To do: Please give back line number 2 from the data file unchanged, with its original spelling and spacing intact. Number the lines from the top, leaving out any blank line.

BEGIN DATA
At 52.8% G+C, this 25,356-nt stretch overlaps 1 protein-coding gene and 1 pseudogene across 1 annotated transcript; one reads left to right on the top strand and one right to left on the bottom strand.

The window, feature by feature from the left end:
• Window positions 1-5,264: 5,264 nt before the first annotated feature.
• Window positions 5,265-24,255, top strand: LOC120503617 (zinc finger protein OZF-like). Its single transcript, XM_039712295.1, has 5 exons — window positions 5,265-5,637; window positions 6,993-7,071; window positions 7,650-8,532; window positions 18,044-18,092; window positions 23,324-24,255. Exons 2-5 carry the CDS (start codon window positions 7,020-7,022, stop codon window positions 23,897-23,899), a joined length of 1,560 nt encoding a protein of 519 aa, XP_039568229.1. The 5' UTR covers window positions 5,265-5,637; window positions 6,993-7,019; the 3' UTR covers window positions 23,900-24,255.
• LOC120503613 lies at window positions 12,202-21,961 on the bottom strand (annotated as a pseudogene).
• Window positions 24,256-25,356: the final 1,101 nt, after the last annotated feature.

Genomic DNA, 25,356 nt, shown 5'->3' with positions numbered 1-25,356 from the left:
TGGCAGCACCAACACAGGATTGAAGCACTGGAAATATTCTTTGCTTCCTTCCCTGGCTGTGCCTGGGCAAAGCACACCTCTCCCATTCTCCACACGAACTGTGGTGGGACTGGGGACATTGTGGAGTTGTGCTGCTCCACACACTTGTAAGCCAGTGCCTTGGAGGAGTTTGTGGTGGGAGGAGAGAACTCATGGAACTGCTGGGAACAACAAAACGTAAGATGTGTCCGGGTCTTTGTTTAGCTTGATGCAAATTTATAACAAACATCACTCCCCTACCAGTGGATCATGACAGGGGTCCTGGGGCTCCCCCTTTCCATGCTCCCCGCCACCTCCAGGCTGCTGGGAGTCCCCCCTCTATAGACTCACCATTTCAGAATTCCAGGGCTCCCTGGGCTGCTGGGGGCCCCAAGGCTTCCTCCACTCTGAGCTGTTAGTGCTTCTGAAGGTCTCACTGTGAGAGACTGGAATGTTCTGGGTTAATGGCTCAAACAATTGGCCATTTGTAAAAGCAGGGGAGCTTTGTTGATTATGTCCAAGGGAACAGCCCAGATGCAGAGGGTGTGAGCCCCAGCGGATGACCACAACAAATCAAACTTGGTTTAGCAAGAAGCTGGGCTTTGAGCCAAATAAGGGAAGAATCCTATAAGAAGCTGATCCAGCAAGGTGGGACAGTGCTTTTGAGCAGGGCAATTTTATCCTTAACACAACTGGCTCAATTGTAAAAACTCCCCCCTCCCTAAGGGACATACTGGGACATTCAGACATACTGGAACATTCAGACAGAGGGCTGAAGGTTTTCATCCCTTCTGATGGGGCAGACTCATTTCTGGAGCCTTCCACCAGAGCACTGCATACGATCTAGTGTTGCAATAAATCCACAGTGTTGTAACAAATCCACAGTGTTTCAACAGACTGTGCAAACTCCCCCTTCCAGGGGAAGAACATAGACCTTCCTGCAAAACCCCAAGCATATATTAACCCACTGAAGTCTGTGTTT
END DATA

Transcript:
The window, feature by feature from the left end: